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  • Writer's picturedjfaydz

Smartphone? I've Gone Back To The Old Skool.

As a DJ, I love playing Old Skool music and while I've been at gigs this year, I've had some strange looks (and a few chuckles) from people, when I've pulled out my £10 Nokia 150 'dumbphone' to use its little torch when I'm setting up my kit. 8 months ago, I had the latest, stylish Samsung smartphone, packed with features and the power to connect me to the world whenever and wherever I desired. So why did I ditch this amazing gadget for a phone that looks like it's straight out of the 90's and is limited to just calls, texts and a torch? I was using it WAY too much and it was stealing my life away.

I was checking that thing any chance I could, whether it was emails, texts or just scrolling through the mindless drivel on social media. It was always close by my side and I was finding myself reaching to use it more and more. I could be sat on my own at home, stuck in a queue somewhere or waiting for someone, I'd just grab my phone and get my fix. But last year, I really started to notice a difference in myself, I felt more distracted, less creative and struggled to stay focused on tasks. This wasn't a healthy habit and I realised it was getting me down, but was the phone really the problem? Did I just need more discipline? Or, was there more to it?

I did a quick Google search on 'smartphone distraction' to see if there was any information on the subject and was surprised to find this is a common problem. There is a lot of scientific evidence to suggest these fashionable phones, that are supposed to improve our lives, aren't really doing us any good at all, especially when it comes to our mental health. One study at the University of Texas showed that smartphones can still sap your attention and productivity when they are faced down, in your pocket or even switched off. It seems just the phone's presence creates a gravitational pull on our attention and affects our ability to focus, as part of the brain is actively working not to use it.

The more articles and blogs I read, the more this word 'Dopamine' kept appearing and things started to get a bit more sinister. Dopamine is a chemical that's associated with the pleasure-seeking and rewards part of the brain. It plays a key role in addictions and the companies behind apps, games and social media platforms, exploit this knowledge to the maximum, describing Dopamine as the 'secret sauce' for their products. These companies hire professional behaviour experts, neuroscientists and psychologists as 'Attention Engineers', leveraging the very same neural pathways used by cocaine and slot machines, to try and keep us addicted to their products and as a result, glued to our screens 24/7. It's all about making as much profit as possible. The most precious resource in today's information economy is human attention and these companies want that attention at all costs, regardless of the impact on our mental well-being.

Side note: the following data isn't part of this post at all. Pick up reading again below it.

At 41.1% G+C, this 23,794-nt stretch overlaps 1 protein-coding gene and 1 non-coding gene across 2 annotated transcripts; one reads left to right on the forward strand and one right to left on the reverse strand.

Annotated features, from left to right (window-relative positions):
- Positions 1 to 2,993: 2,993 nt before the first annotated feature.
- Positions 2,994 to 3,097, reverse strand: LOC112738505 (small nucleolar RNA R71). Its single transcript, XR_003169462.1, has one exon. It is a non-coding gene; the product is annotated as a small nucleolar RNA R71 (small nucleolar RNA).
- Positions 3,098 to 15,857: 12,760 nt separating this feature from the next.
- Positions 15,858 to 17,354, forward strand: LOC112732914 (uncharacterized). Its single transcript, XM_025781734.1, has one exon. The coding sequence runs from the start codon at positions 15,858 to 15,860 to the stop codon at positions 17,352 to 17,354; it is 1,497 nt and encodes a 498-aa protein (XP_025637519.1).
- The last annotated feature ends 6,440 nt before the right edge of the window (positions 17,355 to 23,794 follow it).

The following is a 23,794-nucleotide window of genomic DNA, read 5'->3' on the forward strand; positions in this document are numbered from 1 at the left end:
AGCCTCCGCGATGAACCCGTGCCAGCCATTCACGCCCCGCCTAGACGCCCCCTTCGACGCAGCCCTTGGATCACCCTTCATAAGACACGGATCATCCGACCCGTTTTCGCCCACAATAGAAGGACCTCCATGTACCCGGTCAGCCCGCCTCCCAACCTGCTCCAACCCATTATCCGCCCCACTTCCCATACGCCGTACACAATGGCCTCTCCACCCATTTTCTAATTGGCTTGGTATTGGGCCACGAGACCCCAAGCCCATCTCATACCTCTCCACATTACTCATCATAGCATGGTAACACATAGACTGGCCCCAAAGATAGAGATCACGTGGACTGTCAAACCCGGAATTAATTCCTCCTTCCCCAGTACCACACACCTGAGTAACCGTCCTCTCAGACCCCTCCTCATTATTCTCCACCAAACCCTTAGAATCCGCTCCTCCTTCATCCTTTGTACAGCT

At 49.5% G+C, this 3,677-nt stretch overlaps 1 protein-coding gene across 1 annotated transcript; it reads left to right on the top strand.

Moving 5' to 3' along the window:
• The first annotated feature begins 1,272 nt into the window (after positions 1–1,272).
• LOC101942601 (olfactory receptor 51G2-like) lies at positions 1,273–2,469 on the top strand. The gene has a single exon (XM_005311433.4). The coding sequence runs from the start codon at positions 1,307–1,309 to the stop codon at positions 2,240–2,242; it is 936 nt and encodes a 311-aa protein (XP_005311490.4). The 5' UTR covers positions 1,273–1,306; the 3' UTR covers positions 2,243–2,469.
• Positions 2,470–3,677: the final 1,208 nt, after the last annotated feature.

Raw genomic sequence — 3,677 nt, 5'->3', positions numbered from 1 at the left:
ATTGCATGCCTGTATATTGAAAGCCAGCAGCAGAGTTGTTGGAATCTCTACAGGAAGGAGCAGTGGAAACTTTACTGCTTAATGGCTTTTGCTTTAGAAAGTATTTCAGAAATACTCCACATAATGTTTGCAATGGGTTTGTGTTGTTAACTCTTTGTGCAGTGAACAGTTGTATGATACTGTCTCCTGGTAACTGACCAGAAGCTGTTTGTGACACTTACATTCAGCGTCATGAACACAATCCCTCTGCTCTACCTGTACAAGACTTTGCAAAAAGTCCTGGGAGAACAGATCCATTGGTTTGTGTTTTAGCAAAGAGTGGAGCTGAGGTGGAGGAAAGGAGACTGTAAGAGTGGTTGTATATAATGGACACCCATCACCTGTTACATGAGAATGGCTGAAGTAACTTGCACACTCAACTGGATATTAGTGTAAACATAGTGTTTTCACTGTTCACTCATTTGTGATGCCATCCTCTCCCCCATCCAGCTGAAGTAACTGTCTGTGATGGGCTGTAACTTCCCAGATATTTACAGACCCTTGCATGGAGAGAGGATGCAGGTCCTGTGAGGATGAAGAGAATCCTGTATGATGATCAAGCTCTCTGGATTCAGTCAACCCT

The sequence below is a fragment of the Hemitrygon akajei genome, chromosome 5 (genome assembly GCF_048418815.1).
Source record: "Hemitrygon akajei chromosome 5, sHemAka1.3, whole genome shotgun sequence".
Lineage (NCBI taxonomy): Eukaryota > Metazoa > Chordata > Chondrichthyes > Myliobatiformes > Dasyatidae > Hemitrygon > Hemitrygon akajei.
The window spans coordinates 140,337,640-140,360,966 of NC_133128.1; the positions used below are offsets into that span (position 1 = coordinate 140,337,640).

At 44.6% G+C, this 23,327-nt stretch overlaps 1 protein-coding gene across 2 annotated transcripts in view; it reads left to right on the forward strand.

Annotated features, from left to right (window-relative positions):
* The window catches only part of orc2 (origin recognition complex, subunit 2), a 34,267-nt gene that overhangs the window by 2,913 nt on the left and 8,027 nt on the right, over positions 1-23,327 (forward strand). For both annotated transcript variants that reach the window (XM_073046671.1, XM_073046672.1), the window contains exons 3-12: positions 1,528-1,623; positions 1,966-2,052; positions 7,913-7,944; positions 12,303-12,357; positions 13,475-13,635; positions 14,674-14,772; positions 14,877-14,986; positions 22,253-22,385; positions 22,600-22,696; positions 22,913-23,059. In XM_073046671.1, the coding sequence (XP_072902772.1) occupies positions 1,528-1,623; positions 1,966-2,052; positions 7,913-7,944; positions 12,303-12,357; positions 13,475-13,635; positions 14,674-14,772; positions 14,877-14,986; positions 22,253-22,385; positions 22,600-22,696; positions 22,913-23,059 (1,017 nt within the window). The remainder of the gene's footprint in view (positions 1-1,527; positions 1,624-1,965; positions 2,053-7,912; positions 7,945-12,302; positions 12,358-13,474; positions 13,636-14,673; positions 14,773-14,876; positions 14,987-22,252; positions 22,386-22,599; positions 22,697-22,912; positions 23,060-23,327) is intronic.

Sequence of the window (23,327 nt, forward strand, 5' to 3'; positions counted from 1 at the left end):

In recent years, I've become very interested in learning more about how the human mind works. Books on Mindfulness, like the 'Power of Now' by Eckhart Tolle, really hit home on how important it is to be in the present moment as much possible and the resulting health benefits, including less stress, higher brain functioning, more connection with life and increased awareness. The more I read on Mindfulness, the more I realised I was spending so much of my life on auto-pilot. I started to get even more annoyed with myself for looking at my phone at times when I should have just been enjoying 'the now'. I tried checking it less, but it didn't work. Just having the phone nearby made me feel that I was just too connected to it and it could pull me out of the present by distracting me at any moment, so I took the decision to have a clean break and just get rid of it.

It's been 8 months since ditching my smartphone and I can honestly say I haven't missed it one bit. It's brought me a great sense of freedom and it's scary when I think of how much I used it when I didn't really need to. I'm so much happier and my overall well-being has improved immensely. I'm more productive and focused on my work, I'm reading and learning more (I've never read so many books in my life!) and at those times I may have pulled out my smartphone just to check it, I can now just relax and enjoy the present, which helps me think of new creative ideas.

I now only use the internet on my laptop, during scheduled parts of the day, so that it doesn’t impact my focus or time. I have also cut down massively on my social media usage, including closing my Facebook profile page and I can't describe how good that felt. The only downside to all this is that when you're looking around and savouring life, you see just how addicted everyone else is to their smartphones! I just hope people can become more aware of this problem in the future and realise how much this could be affecting them mentally and socially.

There’s no doubting smartphones can be useful and the thought of going back to a basic mobile phone for some people may sound crazy. But, if you're being distracted by yours and checking it more and more frequently, especially during precious time with family and friends, it may be worth considering. You don't have to go back to the old skool like me, but you can do your best to bring yourself 'back to the now' as often as you can. And if there weren’t already enough benefits? My Nokia 150's battery lasts forever and it only costs me a fiver in calls and texts every month!

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